Starring Jennifer Garner, Édgar Ramírez, and Jenna Ortega.
Directed by Miguel Arteta
Seldom do I come away from any film without some redeeming quality to hold on to. Yes Day is an exception. There is absolutely nothing in it worth our while. Stupid, and proud to be so. Fatuous, and eager to prove it is nothing else. Dumb to the point of utter consternation. How on earth did the talented lead actors agree to be part of something that they would have to hide from their children?
Children play an essential part in this riotous but emptied-out trashcan of a film. The three children of the Torres family feel their parents do not give them the freedom to have fun. Perturbed by their disgruntled attitude, the parents played by the gifted Jennifer Garner and Edgar Ramirez decide to give their kids the equivalent of a cheat day, a “yes day” when the children can do anything they like and their parents won’t stop them.That’s it!
Whoever thought this idea would work deserves two awards: one for optimism and the other for braindead ideating. The entire film is a series of gags with characters throwing bubbles and foam, balloons and cakes at each other and laughing out loud to convince themselves they are in this for fun when they are actually in it for the zeroes on their cheques, and never mind the zero results achieved in showing how kids having fun can also be a good way for adults to enjoy themselves.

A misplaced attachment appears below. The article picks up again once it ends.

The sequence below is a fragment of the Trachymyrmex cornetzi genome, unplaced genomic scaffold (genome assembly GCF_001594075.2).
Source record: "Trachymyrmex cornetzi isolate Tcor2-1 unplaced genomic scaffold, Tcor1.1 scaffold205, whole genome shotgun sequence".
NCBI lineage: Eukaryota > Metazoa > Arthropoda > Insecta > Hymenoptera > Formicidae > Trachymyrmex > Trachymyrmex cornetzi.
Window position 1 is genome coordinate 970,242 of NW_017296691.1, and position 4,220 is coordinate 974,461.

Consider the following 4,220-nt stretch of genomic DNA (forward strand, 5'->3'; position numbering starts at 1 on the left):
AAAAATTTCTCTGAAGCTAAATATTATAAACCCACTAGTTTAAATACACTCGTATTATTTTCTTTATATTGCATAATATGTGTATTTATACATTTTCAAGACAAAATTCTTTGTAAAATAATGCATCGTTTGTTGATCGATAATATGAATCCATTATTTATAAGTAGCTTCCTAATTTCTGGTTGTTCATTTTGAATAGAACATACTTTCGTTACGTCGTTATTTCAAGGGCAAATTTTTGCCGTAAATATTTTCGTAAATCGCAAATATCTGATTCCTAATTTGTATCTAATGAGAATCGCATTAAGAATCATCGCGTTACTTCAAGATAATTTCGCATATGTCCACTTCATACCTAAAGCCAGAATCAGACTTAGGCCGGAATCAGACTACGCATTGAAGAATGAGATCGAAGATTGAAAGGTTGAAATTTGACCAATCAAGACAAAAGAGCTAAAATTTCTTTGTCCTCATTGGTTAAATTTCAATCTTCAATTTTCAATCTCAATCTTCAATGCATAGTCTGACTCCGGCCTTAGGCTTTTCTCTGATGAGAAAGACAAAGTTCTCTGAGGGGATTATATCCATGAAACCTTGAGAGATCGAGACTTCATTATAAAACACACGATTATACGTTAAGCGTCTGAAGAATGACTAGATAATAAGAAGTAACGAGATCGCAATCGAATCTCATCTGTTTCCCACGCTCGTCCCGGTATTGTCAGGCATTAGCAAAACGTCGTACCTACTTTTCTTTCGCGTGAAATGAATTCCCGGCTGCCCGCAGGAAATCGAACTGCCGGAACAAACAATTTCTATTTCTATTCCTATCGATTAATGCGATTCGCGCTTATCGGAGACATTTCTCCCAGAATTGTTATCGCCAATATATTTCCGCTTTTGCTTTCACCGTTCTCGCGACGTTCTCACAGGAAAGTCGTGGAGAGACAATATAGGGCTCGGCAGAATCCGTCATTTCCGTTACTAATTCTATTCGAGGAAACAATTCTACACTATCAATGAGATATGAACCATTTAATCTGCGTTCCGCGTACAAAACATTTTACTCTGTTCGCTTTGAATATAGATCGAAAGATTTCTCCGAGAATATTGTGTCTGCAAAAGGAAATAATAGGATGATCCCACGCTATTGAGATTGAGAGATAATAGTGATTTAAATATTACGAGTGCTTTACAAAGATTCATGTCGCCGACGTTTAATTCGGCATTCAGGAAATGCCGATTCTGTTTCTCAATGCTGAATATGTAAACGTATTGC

If you ask me the intellect-arrested antics of Yes Day are not funny to either kids or grownups. The script writers run out of steam after 20 minutes and fill up the rest of the film with dumb-ass gags and adventures that only the mentally challenged would find even remotely amusing.
Towards the end mom Jennifer Garner trails her teenaged daughter Katie (Jenna Ortega) to a music concert where they both sing the classic Four Tops’ number ‘Baby I Need Your Loving’ and then go home. We would gladly do the same. Except that we ARE at home, cringing, watching Netflix make a fool of itself by asking top-notch stars to make a fool of themselves in a film that has no room for basic common sense let alone intelligence.
Not one performance or one plot point was even remotely amusing.
It is sad to see Jennifer Garner, so moving in Miracles From Heaven reduced to mimicking the manequinned version of an indulgent Mom. As for Edgar Ramirez, he once played the dreaded terrorist Carlos. This is payback time.